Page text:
Alt-Ac: Breathing Life into Libraries or Eroding the Profession?

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The Alt-Ac movement is a response to the dismal academic job market and the toxicity of graduate school an opportunity for scholars to use skills developed in their studies in new contexts. If you’re unfamiliar with the term Alt-Ac, it’s shorthand for “alternative academics,” and describes people that have left the professoriate to pursue jobs in non-profits, government, libraries, museums, and the private-sector. In this post, we’ll focus on libraries and continue the Alt-Ac conversation.

Innovation vs Protectionism

As was pointed out in the comments of my post, “What Does an Unsuccessful Academic Library Look Like,” libraries need to change and adapt. They need to ask faculty and students what they want from a library and plan accordingly. Does that mean libraries of tomorrow will look different than libraries of today? Does it mean libraries will no longer support core services? Or, does it mean libraries will continue to forge a hybrid role on campuses as an engaged partner in teaching, learning, and research?

A former colleague once told me the MLS was the most expensive union card you could buy. While there are jobs in libraries that require an ALA-accredited degree, a trend recognized by the Association of College and Research Libraries (ACRL) stated:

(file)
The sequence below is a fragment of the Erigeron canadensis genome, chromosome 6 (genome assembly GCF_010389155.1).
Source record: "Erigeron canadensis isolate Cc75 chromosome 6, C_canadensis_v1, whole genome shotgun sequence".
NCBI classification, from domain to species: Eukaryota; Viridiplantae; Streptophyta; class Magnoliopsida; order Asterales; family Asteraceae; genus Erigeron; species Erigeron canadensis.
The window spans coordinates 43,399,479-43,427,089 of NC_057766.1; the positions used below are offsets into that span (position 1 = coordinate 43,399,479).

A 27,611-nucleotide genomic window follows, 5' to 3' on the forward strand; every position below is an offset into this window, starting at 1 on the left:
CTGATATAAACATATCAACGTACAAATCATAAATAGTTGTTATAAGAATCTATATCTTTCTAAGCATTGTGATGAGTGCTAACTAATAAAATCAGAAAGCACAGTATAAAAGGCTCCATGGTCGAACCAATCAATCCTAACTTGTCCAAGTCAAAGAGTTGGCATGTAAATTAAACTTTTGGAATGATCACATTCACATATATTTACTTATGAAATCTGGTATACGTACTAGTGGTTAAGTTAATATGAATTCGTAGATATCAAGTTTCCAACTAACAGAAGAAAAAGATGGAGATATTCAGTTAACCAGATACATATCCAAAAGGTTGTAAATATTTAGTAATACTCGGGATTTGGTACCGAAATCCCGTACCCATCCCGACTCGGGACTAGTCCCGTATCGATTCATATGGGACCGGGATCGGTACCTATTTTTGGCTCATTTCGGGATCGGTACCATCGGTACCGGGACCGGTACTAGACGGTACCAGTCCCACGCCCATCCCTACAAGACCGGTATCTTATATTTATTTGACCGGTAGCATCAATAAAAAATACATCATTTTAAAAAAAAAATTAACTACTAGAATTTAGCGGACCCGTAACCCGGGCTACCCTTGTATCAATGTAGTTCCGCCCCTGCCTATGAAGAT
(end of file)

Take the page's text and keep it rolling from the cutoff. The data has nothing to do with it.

We may see an increasing number of non-MLS professionals in academic libraries with the skills needed to work in this changing environment. Graduate LIS programs and professional organizations will be challenged to provide new and relevant professional development while individual librarians and their institutions will struggle to fund such development. The profession may need to consider whether the terminal degree required for librarians should be changed or broadened.

Does the statement by the ACRL devalue the MLS or ALA-accreditation or does it acknowledge the changing roles of libraries?

Strange Case of Jekyll Ph.D & Hyde MLS

In the post, “Of Hybrarians, Scholar-Librarians, Academic Refugees, & Feral Professionals,” Amanda Watson describes her worry “about avoiding the stereotype of the clueless humanities Ph.D who grudgingly takes a library job after failing to land a faculty job, and then looks down on his or her library colleagues.” But, does the opposite also hold true? Do librarians look down on their colleagues who have a Ph.D?

Lisa Spiro describes being quietly dropped from a group for library professionals at Rice in the post “What is *She* Doing Here?” and further urges institutional decision makers to “get past obstacles based on status.” Her advice does not apply to just libraries, but to the general academic environment, as alternative academics navigate academia.

In looking at librarians reactions to Ph.Ds entering the profession, a point of interest is the 2011 controversy over a presentation by, then University Librarian of McMaster University, Jeffrey Trzeciak. Some outspoken posts in support of librarians and the MLS were written by K. G. Schneider and Jenica Rogers. A counterpoint to these posts from librarian, Michael Furlough can be read here.